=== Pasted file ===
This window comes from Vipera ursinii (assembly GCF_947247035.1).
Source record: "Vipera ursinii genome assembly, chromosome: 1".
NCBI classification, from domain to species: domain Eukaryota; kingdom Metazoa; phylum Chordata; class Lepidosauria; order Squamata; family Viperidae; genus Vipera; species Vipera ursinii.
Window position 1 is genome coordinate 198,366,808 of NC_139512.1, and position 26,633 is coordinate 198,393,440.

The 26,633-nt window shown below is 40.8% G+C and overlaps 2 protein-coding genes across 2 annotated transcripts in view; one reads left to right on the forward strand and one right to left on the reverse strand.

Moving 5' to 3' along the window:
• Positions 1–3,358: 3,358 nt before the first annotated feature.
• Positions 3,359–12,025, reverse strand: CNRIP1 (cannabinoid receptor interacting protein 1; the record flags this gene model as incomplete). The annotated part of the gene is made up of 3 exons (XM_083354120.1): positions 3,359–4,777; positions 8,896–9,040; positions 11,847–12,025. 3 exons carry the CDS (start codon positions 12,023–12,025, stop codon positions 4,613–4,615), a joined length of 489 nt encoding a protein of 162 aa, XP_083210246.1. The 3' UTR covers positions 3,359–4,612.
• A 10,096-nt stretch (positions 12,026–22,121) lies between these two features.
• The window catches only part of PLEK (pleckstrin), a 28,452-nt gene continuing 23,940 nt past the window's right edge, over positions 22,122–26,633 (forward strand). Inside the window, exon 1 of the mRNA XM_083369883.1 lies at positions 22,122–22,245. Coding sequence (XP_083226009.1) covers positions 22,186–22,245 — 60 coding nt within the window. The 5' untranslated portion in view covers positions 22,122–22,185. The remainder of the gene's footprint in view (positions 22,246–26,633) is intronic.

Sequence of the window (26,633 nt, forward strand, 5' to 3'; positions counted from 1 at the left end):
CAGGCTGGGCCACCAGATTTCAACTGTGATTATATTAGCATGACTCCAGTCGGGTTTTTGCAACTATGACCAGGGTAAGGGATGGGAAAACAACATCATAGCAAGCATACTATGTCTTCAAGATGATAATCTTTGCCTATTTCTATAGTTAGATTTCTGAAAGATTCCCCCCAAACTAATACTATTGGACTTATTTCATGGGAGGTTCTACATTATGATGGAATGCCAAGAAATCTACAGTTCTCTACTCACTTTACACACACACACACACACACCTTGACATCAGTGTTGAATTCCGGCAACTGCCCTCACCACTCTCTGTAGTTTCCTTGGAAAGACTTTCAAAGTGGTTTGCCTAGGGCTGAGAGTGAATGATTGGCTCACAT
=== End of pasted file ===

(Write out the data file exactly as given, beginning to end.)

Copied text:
This window comes from Vipera ursinii (assembly GCF_947247035.1).
Source record: "Vipera ursinii genome assembly, chromosome: 1".
NCBI classification, from domain to species: domain Eukaryota; kingdom Metazoa; phylum Chordata; class Lepidosauria; order Squamata; family Viperidae; genus Vipera; species Vipera ursinii.
Window position 1 is genome coordinate 198,366,808 of NC_139512.1, and position 26,633 is coordinate 198,393,440.

The 26,633-nt window shown below is 40.8% G+C and overlaps 2 protein-coding genes across 2 annotated transcripts in view; one reads left to right on the forward strand and one right to left on the reverse strand.

Moving 5' to 3' along the window:
• Positions 1–3,358: 3,358 nt before the first annotated feature.
• Positions 3,359–12,025, reverse strand: CNRIP1 (cannabinoid receptor interacting protein 1; the record flags this gene model as incomplete). The annotated part of the gene is made up of 3 exons (XM_083354120.1): positions 3,359–4,777; positions 8,896–9,040; positions 11,847–12,025. 3 exons carry the CDS (start codon positions 12,023–12,025, stop codon positions 4,613–4,615), a joined length of 489 nt encoding a protein of 162 aa, XP_083210246.1. The 3' UTR covers positions 3,359–4,612.
• A 10,096-nt stretch (positions 12,026–22,121) lies between these two features.
• The window catches only part of PLEK (pleckstrin), a 28,452-nt gene continuing 23,940 nt past the window's right edge, over positions 22,122–26,633 (forward strand). Inside the window, exon 1 of the mRNA XM_083369883.1 lies at positions 22,122–22,245. Coding sequence (XP_083226009.1) covers positions 22,186–22,245 — 60 coding nt within the window. The 5' untranslated portion in view covers positions 22,122–22,185. The remainder of the gene's footprint in view (positions 22,246–26,633) is intronic.

Sequence of the window (26,633 nt, forward strand, 5' to 3'; positions counted from 1 at the left end):
CAGGCTGGGCCACCAGATTTCAACTGTGATTATATTAGCATGACTCCAGTCGGGTTTTTGCAACTATGACCAGGGTAAGGGATGGGAAAACAACATCATAGCAAGCATACTATGTCTTCAAGATGATAATCTTTGCCTATTTCTATAGTTAGATTTCTGAAAGATTCCCCCCAAACTAATACTATTGGACTTATTTCATGGGAGGTTCTACATTATGATGGAATGCCAAGAAATCTACAGTTCTCTACTCACTTTACACACACACACACACACACCTTGACATCAGTGTTGAATTCCGGCAACTGCCCTCACCACTCTCTGTAGTTTCCTTGGAAAGACTTTCAAAGTGGTTTGCCTAGGGCTGAGAGTGAATGATTGGCTCACAT